The German language version of the SAQ demonstrated acceptable to good psychometric properties and therefore shows promise to be a sound instrument to measure patient safety climate in Swiss hospital wards. However, the low item content validity and large number of missing responses for several items suggest that improvements and adaptations in translation are required for select items, especially within the perception of management scale. Following these revisions, psychometric properties should reassessed in a randomly selected sample and hospitals and departments prior to use in Swiss hospital settings.
PMCID: PMC3846625  PMID: 24016183
Safety attitudes questionnaire (SAQ); Patient safety; Psychometrics; Swiss hospital setting
25.  The association of access to medical care with regular source of care and sociodemographic characteristics in patients with HIV and tuberculosis. 
PURPOSE: To examine satisfaction with access to health care in two populations, one with HIV and one with TB, and examine the effect of having a regular doctor and sociodemographic characteristics. DESIGN: Cross-Sectional survey. PATIENTS: A sample of HIV inpatients hospitalized at seven Los Angeles sites (N = 217) and TB outpatients chosen randomly from the Los Angeles County TB Registry Census (N = 313). ANALYSIS: We performed bivariate and multivariate regression analyses of satisfaction with access to care on gender, race/ethnicity, age, education, income, insurance, and having a regular doctor. MAIN OUTCOME MEASURES: A six-item scale of satisfaction with access to care (range 0-100; Cronbach's alpha 0.87). RESULTS: The mean satisfaction with access score for the HIV sample was significantly lower than the TB sample (53.5 vs. 61.2, p<0.001). The HIV sample multivariate analysis (including all the variables) showed that increasing age (p<0.021 and having a regular doctor (p<0.002) were associated with better access, and that low income (p<0.005) was associated with poor access. In the TB sample analysis, only increasing age was associated with better satisfaction with access to care (p< 0.01). CONCLUSION: HIV patients receiving care in the private sector reported less satisfaction with access to care compared to TB patients receiving care in the public health sector. The traditional factors of socio-economic status and having a regular doctor were associated with satisfaction with access-to-care in the HIV sample but not the TB sample. Our findings suggest that certain characteristics of the TB public health programs may explain these differences and suggests that, perhaps, the existence of a similar public health program for vulnerable low-income populations with HIV would improve their satisfaction with access, as well.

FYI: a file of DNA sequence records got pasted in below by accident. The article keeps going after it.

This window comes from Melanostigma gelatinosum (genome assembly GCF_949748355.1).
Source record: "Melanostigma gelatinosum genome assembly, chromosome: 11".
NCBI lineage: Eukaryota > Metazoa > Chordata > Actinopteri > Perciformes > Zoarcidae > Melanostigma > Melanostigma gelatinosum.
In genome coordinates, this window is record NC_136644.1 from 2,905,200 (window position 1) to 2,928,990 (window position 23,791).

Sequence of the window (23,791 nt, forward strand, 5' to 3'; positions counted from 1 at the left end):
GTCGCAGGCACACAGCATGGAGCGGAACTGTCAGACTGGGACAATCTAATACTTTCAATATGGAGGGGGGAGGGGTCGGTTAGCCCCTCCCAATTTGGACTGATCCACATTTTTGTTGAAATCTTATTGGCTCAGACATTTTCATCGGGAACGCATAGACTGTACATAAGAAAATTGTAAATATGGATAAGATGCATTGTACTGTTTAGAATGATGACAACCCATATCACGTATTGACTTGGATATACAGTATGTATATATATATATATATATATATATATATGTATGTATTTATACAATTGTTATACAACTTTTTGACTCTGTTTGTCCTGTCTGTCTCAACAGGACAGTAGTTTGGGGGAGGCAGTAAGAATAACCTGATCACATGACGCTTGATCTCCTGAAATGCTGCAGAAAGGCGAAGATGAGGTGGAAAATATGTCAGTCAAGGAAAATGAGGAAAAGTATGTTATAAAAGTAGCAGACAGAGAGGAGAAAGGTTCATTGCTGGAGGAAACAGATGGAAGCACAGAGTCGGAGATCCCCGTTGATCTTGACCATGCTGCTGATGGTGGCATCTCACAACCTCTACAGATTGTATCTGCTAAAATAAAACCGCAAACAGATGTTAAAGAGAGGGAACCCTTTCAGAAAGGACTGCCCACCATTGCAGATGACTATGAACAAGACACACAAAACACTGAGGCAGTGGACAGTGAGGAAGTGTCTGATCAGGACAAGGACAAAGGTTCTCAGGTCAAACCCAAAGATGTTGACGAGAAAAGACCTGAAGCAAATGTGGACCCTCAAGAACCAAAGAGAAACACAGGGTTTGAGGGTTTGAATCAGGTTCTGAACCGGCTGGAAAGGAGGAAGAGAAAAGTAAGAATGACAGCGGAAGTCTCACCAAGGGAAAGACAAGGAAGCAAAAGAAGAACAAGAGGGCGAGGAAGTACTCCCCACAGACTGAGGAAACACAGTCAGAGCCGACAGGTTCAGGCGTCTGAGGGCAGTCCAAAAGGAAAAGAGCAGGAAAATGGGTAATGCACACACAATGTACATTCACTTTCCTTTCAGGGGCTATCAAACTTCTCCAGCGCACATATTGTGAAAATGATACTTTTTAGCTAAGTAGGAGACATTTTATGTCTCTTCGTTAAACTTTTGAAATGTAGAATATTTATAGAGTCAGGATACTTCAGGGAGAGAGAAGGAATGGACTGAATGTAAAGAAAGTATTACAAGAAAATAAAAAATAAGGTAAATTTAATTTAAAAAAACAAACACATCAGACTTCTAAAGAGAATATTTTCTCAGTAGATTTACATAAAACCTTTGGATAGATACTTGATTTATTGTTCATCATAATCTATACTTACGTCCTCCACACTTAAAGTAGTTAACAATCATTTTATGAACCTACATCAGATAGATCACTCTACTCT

PMCID: PMC2594297  PMID: 12126284